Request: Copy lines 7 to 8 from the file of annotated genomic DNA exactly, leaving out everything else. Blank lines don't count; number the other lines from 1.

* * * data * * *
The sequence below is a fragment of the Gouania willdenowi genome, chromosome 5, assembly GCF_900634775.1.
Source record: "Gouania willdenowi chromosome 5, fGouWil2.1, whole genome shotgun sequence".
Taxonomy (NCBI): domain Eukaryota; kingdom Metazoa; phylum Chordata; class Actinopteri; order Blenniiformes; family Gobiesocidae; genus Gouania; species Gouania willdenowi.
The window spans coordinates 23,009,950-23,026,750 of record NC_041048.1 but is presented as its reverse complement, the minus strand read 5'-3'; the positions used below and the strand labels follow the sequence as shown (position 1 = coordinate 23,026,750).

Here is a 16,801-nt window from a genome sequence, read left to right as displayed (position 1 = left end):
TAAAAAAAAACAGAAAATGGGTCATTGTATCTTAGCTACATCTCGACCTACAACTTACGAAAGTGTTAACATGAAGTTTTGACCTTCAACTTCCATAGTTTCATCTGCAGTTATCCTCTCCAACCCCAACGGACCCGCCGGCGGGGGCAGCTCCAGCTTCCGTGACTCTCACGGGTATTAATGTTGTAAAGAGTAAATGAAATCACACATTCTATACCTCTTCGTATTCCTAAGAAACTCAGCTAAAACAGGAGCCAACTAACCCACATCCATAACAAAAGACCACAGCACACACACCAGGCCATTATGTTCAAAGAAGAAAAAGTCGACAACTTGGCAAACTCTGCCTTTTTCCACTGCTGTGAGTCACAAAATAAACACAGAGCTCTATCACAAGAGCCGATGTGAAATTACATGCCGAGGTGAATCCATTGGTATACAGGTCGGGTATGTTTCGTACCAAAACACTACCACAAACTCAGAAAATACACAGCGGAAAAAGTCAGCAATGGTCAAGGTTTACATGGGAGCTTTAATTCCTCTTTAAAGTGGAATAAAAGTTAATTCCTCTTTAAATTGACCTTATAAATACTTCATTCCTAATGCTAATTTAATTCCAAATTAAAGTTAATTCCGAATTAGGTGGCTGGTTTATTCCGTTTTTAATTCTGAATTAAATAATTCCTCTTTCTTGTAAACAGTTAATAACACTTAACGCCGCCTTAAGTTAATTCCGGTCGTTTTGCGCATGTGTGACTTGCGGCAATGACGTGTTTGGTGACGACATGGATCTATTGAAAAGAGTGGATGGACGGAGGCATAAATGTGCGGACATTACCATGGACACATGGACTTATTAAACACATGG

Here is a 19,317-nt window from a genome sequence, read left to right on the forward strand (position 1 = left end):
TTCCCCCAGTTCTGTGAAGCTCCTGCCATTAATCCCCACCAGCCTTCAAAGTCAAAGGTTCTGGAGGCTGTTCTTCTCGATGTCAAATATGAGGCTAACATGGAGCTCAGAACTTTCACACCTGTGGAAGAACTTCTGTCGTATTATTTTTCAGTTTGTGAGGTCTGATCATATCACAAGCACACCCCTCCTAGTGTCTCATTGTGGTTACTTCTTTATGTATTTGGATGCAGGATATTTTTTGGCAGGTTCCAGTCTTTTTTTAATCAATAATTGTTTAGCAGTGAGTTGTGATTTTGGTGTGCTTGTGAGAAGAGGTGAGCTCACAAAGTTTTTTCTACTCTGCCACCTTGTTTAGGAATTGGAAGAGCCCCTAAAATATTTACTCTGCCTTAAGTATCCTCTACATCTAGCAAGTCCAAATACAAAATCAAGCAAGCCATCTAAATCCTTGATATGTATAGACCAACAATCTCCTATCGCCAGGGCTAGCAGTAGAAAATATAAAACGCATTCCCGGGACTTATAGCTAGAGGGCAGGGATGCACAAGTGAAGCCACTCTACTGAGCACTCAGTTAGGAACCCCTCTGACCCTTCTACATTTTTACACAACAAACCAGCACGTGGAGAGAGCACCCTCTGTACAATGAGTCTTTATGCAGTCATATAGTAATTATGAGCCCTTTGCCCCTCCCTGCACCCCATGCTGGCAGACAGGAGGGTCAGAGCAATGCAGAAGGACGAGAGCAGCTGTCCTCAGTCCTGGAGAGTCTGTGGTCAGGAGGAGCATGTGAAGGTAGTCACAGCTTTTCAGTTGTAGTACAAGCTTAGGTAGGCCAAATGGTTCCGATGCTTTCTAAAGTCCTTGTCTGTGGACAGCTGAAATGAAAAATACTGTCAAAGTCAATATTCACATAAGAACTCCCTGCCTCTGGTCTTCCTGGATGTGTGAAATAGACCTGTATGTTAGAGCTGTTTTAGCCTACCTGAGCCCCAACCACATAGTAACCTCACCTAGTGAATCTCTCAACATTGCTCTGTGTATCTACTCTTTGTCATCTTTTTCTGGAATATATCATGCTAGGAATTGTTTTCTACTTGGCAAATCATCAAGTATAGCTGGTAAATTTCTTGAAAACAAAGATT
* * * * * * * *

Here is a 19,317-nt window from a genome sequence, read left to right on the forward strand (position 1 = left end):
TTCCCCCAGTTCTGTGAAGCTCCTGCCATTAATCCCCACCAGCCTTCAAAGTCAAAGGTTCTGGAGGCTGTTCTTCTCGATGTCAAATATGAGGCTAACATGGAGCTCAGAACTTTCACACCTGTGGAAGAACTTCTGTCGTATTATTTTTCAGTTTGTGAGGTCTGATCATATCACAAGCACACCCCTCCTAGTGTCTCATTGTGGTTACTTCTTTATGTATTTGGATGCAGGATATTTTTTGGCAGGTTCCAGTCTTTTTTTAATCAATAATTGTTTAGCAGTGAGTTGTGATTTTGGTGTGCTTGTGAGAAGAGGTGAGCTCACAAAGTTTTTTCTACTCTGCCACCTTGTTTAGGAATTGGAAGAGCCCCTAAAATATTTACTCTGCCTTAAGTATCCTCTACATCTAGCAAGTCCAAATACAAAATCAAGCAAGCCATCTAAATCCTTGATATGTATAGACCAACAATCTCCTATCGCCAGGGCTAGCAGTAGAAAATATAAAACGCATTCCCGGGACTTATAGCTAGAGGGCAGGGATGCACAAGTGAAGCCACTCTACTGAGCACTCAGTTAGGAACCCCTCTGACCCTTCTACATTTTTACACAACAAACCAGCACGTGGAGAGAGCACCCTCTGTACAATGAGTCTTTATGCAGTCATATAGTAATTATGAGCCCTTTGCCCCTCCCTGCACCCCATGCTGGCAGACAGGAGGGTCAGAGCAATGCAGAAGGACGAGAGCAGCTGTCCTCAGTCCTGGAGAGTCTGTGGTCAGGAGGAGCATGTGAAGGTAGTCACAGCTTTTCAGTTGTAGTACAAGCTTAGGTAGGCCAAATGGTTCCGATGCTTTCTAAAGTCCTTGTCTGTGGACAGCTGAAATGAAAAATACTGTCAAAGTCAATATTCACATAAGAACTCCCTGCCTCTGGTCTTCCTGGATGTGTGAAATAGACCTGTATGTTAGAGCTGTTTTAGCCTACCTGAGCCCCAACCACATAGTAACCTCACCTAGTGAATCTCTCAACATTGCTCTGTGTATCTACTCTTTGTCATCTTTTTCTGGAATATATCATGCTAGGAATTGTTTTCTACTTGGCAAATCATCAAGTATAGCTGGTAAATTTCTTGAAAACAAAGATT